UW Blockchain Program Ranks Among Best in Nation

man standing in front of a screen with words on it
Steve Lupien

A student higher education resource says the University of Wyoming offers one of the top blockchain education programs in the nation.

UW ranks second among the top five cryptocurrency and blockchain programs listed by SuccessfulStudent.org, a website founded in 2014 by educators, data scientists and academics.

UW’s Center for Blockchain and Digital Innovation (CBDI) began offering an undergraduate minor degree in blockchain in 2021.

Steve Lupien, CBDI director, differentiates the UW blockchain program from others listed by SuccessfulStudent.org because of its experiential approach for undergraduate students.

“It’s that experiential nature, where our students are actually working on real-world problems,” Lupien says. “When a student enrolls in the blockchain minor, one of the things they do is choose a problem to solve using blockchain. And they work on that problem as they go through the program.”

The CBDI is interdisciplinary in its offering of the blockchain minor. The center is shared by the College of Business; College of Engineering and Physical Sciences; College of Agriculture, Life Sciences and Natural Resources; College of Law; and the School of Energy Resources. It also works with the state’s community colleges.

“We have business majors, computer science majors, psychology majors, marketing majors and many others,” Lupien says.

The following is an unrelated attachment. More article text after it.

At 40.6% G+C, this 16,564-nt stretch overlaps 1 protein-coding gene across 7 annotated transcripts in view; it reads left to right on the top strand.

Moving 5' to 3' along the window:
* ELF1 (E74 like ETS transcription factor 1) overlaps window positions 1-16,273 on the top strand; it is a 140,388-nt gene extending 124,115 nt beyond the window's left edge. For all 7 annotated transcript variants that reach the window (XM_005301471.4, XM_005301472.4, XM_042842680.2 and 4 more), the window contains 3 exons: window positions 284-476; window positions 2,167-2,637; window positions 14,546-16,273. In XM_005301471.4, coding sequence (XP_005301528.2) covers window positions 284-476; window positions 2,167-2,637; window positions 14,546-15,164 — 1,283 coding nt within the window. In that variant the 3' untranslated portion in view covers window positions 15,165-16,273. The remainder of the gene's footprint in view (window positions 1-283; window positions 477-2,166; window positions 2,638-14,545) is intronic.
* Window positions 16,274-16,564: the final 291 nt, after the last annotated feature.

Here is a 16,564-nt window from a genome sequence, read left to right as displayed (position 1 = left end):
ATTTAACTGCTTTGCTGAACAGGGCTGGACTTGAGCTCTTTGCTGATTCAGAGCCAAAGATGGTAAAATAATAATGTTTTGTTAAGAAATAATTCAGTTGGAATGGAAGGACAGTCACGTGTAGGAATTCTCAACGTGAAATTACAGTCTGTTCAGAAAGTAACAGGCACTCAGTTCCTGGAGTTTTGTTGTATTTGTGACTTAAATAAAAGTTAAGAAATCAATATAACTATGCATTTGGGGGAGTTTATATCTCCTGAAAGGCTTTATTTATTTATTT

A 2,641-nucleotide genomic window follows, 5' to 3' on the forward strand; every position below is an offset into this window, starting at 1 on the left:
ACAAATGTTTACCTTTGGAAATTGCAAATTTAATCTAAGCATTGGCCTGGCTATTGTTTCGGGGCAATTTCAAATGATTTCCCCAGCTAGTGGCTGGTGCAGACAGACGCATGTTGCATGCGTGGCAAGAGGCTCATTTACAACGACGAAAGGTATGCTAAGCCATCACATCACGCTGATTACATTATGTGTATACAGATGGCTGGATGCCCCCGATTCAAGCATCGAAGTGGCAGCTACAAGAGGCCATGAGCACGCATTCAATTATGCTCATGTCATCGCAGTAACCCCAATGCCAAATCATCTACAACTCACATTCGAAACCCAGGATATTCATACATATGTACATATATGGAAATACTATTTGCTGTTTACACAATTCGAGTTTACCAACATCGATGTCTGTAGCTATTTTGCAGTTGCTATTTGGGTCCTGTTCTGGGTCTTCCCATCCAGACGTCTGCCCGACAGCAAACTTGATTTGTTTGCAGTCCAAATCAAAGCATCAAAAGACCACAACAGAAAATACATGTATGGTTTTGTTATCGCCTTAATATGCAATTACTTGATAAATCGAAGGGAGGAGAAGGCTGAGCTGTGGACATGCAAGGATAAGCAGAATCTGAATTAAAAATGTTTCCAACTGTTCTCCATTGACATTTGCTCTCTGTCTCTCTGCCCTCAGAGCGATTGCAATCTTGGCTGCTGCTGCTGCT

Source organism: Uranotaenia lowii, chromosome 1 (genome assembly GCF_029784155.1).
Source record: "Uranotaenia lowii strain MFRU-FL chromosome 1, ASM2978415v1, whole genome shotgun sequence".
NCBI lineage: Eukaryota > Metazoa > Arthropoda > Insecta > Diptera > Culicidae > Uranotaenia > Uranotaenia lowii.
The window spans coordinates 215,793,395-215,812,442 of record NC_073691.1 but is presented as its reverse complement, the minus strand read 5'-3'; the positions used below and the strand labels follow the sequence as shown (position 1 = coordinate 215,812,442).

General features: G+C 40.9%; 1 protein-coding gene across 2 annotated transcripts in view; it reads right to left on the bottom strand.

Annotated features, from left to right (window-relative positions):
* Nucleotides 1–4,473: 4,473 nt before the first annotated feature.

Lupien says the minor, which is designed around 15 hours of required and elective courses, is for students to become knowledgeable about various blockchain systems, digital assets and cryptocurrencies; understand how this technology is used to solve real-world problems; recognize how blockchain technology disrupts legacy systems; and comprehend the competitive applications and opportunities of blockchain in various industries.

Haley Neisen, a business economics major from Cheyenne, says she had no idea what blockchain was before enrolling in the “Blockchain Fundamentals” course as a sophomore.

“I was thoroughly surprised learning about how prevalent blockchain technology is in our world today, how this technology can change the future, and that Wyoming is a leader in this sector,” Neisen says. “I loved all of the classes in the minor, but getting the opportunity to work hands-on with a client and show them exactly how blockchain can change their everyday practices offered many areas of learning for myself and my group. I enjoyed the case studies course with Corey Billington (UW management and marketing professor of practice) the most.”

Neisen completed the blockchain minor degree program last fall and is set to graduate from UW this spring. She says the program has influenced her plans.

“The minor has opened several doors for my future career options,” Neisen says. “I plan to pursue and incorporate this technology in my future career field. Not only does the minor allow me to pursue blockchain-related jobs, but I now understand this technology that is present in several job sectors, and that puts me at a true advantage.”

She is exploring different opportunities in both the financial sector and blockchain.

To learn more about the blockchain minor degree program and the CBDI, visit www.uwyo.edu/cbdi.

For information about the criteria used to evaluate and rank blockchain and cryptocurrency programs, go to www.successfulstudent.org/the-best-colleges-blockchain-education.

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